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Sanitary brigadista disinfects neighborhoods in Mexico after surviving covid-19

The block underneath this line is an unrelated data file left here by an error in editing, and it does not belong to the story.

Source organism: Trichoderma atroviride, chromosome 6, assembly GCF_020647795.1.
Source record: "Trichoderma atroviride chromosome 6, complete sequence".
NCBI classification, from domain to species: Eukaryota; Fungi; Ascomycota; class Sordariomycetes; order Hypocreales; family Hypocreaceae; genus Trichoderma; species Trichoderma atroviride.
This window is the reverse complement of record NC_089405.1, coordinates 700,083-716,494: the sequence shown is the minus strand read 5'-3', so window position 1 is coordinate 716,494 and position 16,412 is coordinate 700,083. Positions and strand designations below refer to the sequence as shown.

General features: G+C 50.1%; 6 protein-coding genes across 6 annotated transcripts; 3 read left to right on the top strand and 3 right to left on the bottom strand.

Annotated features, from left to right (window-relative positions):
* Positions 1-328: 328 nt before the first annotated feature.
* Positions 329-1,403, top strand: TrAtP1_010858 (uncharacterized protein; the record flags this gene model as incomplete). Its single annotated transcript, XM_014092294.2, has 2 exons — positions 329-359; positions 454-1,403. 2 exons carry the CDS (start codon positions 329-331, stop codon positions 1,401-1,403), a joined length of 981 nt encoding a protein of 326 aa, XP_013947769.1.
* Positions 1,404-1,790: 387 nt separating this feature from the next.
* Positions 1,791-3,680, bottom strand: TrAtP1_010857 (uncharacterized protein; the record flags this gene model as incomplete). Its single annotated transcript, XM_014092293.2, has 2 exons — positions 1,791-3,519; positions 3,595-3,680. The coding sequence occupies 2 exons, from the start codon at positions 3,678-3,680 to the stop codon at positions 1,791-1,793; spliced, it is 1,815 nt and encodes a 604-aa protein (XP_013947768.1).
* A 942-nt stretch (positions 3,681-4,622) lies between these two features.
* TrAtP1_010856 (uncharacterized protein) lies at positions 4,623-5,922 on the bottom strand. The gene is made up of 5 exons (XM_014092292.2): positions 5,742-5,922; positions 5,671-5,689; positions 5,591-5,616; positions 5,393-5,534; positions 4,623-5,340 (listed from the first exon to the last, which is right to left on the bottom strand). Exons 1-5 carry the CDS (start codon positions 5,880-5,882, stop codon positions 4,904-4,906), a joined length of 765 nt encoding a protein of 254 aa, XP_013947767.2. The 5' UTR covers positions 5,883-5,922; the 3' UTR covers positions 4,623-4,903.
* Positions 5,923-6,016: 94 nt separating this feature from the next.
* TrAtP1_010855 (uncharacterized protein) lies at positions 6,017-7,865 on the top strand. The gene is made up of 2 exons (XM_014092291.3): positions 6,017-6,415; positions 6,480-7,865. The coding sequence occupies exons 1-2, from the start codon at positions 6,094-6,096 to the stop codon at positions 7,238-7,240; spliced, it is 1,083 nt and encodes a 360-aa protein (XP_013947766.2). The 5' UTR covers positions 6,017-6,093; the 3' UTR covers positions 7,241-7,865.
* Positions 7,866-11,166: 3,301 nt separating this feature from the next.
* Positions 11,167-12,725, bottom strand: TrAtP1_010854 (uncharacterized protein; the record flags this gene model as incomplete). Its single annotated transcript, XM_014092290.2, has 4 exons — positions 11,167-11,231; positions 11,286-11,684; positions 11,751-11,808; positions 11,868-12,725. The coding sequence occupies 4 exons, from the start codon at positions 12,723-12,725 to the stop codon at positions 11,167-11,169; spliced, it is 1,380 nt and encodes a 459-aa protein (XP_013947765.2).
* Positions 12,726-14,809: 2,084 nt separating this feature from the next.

Mexico, Dec 10 (EFE News) .- Dressed in a protective suit, gloves, a mask, protective glasses, disinfectant, gel and a spray backpack that weighs more than 30 kilos, Luis Felipe Gutiérrez prepares every day to work in the brigades of home sanitation in Mexico City, after having overcome covid-19 himself. He anticipates a long day, since today’s planning includes disinfecting between four and seven homes in the Xochimilco mayor’s office, located south of the Mexican capital, most of them because they had cases or deaths related to covid-19. “To date there are more than 300 homes (sanitized). I help people to give them a bit of tranquility and peace since we all live with the fear of having this disease at home,” Gutiérrez says in an interview with Efe. Luis Felipe is a rescuer by profession and says he feels proud to contribute “his grain of sand” during this pandemic, which adds 1.52 million cases and more than 133,000 deaths in Mexico. Of the 16 mayors of Mexico City, Xochimilco is the eighth most affected by the pandemic that arrived in Mexico at the end of February 2020 and has spread throughout the country. In March of last year, just a few weeks after the arrival of COVID-19 in Mexico, Luis Felipe was infected and this forced him to spend a month in bed. “My family became infected with the deadly virus. Later I took care of my 83-year-old grandfather who lost his life in a week,” he says while holding back tears. Thanks to that experience, Luis Felipe decided to train to be part of the sanitation brigades of the mayor’s office. DIFFICULT WORK After overcoming the disease, Luis Felipe returned to his job, in which he says he is happy to do his bit to fight this disease. He acknowledges that although he does not have to care for Covid-19 patients, his job is difficult. “We sanitize where there was a deceased by covid and we had to see things, the sadness that invades homes and one takes all that because we are not made of iron, so what hurts me the most are the children,” he says. Seeing the children cry for the lack of a relative, he says, is something “very hard.” FULL OF THANK YOU Luis Felipe sprays quaternary ammonium salts inside the house of Esther Pablo Pérez, a neighbor who sells Mexican snacks and who has asked as a precaution to sanitize her home. “We asked the mayor’s office so that they could come to sanitize. (I feel) calmer, as protected,” she says while explaining that, although the pandemic has not taken away any family member, it has diminished their livelihood. “Economically there are companies and businesses that are closed, (that) has affected us a lot,” he reaffirms and points out that at least his earnings from the sale of his products have decreased by 60%, in addition to that his home-only service has changed. The young man has already passed through every corner of the house “from the outside in and from the inside out.” It is about spreading the sanitizer throughout the house and warns that no one will be able to enter in 20 minutes in which the disinfectant takes effect. Ask all the inhabitants of the property to take care of themselves. While Esther reflects and comments that “if we do not take care of ourselves there will be many cases, we must try to take care of ourselves so that it is less because it affects everyone,” she says. Health prevention and care in this neighborhood has been the best way that these brigades have found to prevent more cases and more deaths and put into practice what the posters posted on walls and posts in the streets say “take care and stay at home “. “I had a bad experience and I do not wish it to anyone, that is what I can give them a little peace of mind in their homes,” says Luis Felipe, as he prepares to continue his journey. (c) EFE Agency

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